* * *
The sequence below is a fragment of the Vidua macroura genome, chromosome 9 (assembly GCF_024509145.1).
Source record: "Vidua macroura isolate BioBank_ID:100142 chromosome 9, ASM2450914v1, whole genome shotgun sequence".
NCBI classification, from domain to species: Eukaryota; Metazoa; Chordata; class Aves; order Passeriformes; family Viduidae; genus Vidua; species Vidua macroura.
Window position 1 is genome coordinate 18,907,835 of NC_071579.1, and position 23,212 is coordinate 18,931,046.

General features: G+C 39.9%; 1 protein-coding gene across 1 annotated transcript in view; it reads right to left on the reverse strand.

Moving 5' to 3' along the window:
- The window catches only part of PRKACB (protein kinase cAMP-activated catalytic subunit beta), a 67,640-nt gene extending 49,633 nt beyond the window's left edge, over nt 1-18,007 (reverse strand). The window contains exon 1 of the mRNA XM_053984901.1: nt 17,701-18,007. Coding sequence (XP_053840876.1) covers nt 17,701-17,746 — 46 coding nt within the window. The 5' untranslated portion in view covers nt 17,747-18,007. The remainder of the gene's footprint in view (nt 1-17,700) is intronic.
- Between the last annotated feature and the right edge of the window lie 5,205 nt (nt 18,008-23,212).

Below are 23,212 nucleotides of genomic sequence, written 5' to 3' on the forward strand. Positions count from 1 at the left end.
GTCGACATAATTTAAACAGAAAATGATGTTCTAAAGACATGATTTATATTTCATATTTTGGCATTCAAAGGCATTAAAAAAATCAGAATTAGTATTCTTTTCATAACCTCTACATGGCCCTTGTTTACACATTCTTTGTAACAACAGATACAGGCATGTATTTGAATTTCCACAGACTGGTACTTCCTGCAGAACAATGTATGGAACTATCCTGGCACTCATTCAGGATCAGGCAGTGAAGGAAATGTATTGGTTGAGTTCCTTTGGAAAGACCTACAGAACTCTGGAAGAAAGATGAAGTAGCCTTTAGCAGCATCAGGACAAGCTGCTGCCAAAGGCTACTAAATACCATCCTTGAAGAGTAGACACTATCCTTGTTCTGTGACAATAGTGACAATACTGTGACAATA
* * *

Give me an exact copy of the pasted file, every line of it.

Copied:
The sequence below is a fragment of the Vidua macroura genome, chromosome 9 (assembly GCF_024509145.1).
Source record: "Vidua macroura isolate BioBank_ID:100142 chromosome 9, ASM2450914v1, whole genome shotgun sequence".
NCBI classification, from domain to species: Eukaryota; Metazoa; Chordata; class Aves; order Passeriformes; family Viduidae; genus Vidua; species Vidua macroura.
Window position 1 is genome coordinate 18,907,835 of NC_071579.1, and position 23,212 is coordinate 18,931,046.

General features: G+C 39.9%; 1 protein-coding gene across 1 annotated transcript in view; it reads right to left on the reverse strand.

Moving 5' to 3' along the window:
- The window catches only part of PRKACB (protein kinase cAMP-activated catalytic subunit beta), a 67,640-nt gene extending 49,633 nt beyond the window's left edge, over nt 1-18,007 (reverse strand). The window contains exon 1 of the mRNA XM_053984901.1: nt 17,701-18,007. Coding sequence (XP_053840876.1) covers nt 17,701-17,746 — 46 coding nt within the window. The 5' untranslated portion in view covers nt 17,747-18,007. The remainder of the gene's footprint in view (nt 1-17,700) is intronic.
- Between the last annotated feature and the right edge of the window lie 5,205 nt (nt 18,008-23,212).

Below are 23,212 nucleotides of genomic sequence, written 5' to 3' on the forward strand. Positions count from 1 at the left end.
GTCGACATAATTTAAACAGAAAATGATGTTCTAAAGACATGATTTATATTTCATATTTTGGCATTCAAAGGCATTAAAAAAATCAGAATTAGTATTCTTTTCATAACCTCTACATGGCCCTTGTTTACACATTCTTTGTAACAACAGATACAGGCATGTATTTGAATTTCCACAGACTGGTACTTCCTGCAGAACAATGTATGGAACTATCCTGGCACTCATTCAGGATCAGGCAGTGAAGGAAATGTATTGGTTGAGTTCCTTTGGAAAGACCTACAGAACTCTGGAAGAAAGATGAAGTAGCCTTTAGCAGCATCAGGACAAGCTGCTGCCAAAGGCTACTAAATACCATCCTTGAAGAGTAGACACTATCCTTGTTCTGTGACAATAGTGACAATACTGTGACAATA